Rise in religious bias claims forces analysis of a multitude of sins

by Rodney L. Bean

Claims of religious discrimination are on the upswing, leaving many employers scrambling to avoid liability for failing to properly manage the complicated interplay between faith and work. Of all the classifications protected under Title VII of the Civil Rights Act of 1964, religion perhaps presents the most diverse range of issues for employers. From dress and grooming standards to work schedules and holiday parties, religion’s intersection with employment can affect most aspects of your business. With many employers facing religious discrimination charges for the first time and serving as examples for others, the variety of ways religious claims can arise is quickly becoming clear.   ReligiousAccommodation

Religious bias claims are ascending

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Diversity Metrics: Does measuring diversity actually matter?

April 21, 2008 - by: Diversity Insight 1 COMMENTS

Jennifer Melton is the diversity management consultant for F&H Solutions Group, a national HR consulting firm based in Washington D.C. She has had great success in assisting clients like Turner Broadcasting System and Cox Enterprises in their efforts to develop, implement, and measure the success of diversity initiatives. The last step, Melton says, is vital if you want a diversity program to really work. “Benchmarking is an integral part of the planning process—hence the old adage, ‘what gets measured, gets done’,” she says. We asked her to elaborate.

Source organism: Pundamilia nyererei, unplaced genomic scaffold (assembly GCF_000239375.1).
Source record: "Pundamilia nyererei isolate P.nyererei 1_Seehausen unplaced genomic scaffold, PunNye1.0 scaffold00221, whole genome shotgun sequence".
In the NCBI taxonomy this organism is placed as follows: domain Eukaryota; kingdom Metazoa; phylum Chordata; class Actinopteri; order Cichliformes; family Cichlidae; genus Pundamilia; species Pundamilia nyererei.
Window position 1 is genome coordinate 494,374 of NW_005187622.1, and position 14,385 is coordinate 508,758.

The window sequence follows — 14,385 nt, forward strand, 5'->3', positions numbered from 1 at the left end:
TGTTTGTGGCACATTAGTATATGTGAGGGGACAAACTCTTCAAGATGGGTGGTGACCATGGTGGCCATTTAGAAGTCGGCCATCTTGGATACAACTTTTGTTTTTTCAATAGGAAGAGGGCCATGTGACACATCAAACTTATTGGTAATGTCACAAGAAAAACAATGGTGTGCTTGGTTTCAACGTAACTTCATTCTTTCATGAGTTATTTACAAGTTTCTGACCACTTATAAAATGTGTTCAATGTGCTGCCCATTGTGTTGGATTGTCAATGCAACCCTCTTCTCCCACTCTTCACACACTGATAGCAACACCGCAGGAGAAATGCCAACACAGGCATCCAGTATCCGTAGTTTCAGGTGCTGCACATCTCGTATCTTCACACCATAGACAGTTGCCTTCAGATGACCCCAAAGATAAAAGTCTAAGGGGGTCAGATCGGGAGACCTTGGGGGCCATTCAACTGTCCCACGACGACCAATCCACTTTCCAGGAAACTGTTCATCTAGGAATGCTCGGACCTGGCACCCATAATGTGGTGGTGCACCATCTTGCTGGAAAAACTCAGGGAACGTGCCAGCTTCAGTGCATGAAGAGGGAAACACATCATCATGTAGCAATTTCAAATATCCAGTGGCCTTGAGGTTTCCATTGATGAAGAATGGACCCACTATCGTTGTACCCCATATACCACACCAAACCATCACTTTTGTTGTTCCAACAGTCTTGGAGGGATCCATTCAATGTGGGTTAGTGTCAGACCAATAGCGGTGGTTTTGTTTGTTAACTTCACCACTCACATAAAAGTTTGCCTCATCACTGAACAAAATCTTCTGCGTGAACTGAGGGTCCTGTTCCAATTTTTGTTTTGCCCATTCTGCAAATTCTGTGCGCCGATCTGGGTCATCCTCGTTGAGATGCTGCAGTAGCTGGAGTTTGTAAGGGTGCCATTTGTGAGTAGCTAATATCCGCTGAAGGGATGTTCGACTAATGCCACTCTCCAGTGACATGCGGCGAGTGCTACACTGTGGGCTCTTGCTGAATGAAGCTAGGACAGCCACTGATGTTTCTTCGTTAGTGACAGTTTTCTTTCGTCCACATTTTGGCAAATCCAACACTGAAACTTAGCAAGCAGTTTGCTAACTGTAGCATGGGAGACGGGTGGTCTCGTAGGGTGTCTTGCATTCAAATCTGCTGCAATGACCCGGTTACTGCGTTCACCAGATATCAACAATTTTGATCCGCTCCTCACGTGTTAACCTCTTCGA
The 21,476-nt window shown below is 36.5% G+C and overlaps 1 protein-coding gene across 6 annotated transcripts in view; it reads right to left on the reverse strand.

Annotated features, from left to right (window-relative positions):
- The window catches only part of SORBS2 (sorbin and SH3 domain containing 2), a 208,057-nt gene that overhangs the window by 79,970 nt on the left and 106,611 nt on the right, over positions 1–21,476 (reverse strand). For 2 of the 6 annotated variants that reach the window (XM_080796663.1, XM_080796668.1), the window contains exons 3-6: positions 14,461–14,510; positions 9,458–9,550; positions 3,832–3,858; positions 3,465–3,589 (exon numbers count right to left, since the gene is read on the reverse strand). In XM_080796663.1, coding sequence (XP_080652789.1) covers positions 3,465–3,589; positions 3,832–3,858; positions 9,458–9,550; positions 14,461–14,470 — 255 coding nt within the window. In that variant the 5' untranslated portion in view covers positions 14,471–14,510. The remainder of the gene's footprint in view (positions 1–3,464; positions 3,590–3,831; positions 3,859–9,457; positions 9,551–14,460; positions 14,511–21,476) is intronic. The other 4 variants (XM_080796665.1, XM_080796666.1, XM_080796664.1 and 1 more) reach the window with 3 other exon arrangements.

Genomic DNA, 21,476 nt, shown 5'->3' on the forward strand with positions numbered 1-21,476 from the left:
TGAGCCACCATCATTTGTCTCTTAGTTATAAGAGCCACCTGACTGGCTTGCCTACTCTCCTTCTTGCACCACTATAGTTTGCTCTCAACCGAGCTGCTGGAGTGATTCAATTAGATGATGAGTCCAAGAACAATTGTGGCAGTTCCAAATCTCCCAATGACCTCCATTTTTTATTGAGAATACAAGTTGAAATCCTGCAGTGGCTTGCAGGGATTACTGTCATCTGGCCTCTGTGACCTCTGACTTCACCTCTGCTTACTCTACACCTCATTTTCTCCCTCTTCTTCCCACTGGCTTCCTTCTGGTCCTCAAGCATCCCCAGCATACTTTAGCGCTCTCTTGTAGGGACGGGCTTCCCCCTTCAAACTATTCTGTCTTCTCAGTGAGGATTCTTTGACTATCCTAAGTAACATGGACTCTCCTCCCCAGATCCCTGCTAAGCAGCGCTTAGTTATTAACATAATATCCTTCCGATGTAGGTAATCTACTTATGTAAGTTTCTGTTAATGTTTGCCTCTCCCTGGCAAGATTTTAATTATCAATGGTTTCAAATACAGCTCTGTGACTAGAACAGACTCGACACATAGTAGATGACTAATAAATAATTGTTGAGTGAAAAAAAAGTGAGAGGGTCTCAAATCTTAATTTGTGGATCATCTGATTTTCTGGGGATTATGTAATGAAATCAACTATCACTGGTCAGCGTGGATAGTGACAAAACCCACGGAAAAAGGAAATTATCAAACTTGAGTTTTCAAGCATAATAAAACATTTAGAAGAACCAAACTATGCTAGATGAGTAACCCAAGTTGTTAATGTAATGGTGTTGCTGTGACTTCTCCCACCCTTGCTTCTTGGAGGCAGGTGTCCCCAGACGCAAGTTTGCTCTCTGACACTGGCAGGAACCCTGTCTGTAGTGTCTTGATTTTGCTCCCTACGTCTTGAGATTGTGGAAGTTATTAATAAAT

Q: Why isn’t it enough just to create a diversity program?
It is important to measure what has been accomplished through the implementation of the diversity program and also to identify areas of opportunity for consideration in the future. In the telecommunications industry, for example, we would conduct research of local and national demographical workforce data reported to the EEOC and the FCC and use that as a baseline to determine our annual goals. Whether you utilize industry-related data or simply set your own independent “measuring stick,” a periodic and analytical review of your progress each year will help you to more clearly measure what programs/initiatives are having a positive impact and which ones require some minor tweaking or elimination altogether.

Q: What’s the first step in measuring effectiveness of a diversity initiative?
You must hone in on identifying specific goals and objectives to obtain a definitive outcome. I advise all of my clients to ask themselves the following questions: What are you trying to achieve through these diversity/inclusion efforts? Is the diversity effort in response to an EEOC charge or compliance issue? How will you define success once your diversity/inclusion strategy has been launched?

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Categories: Diversity Metrics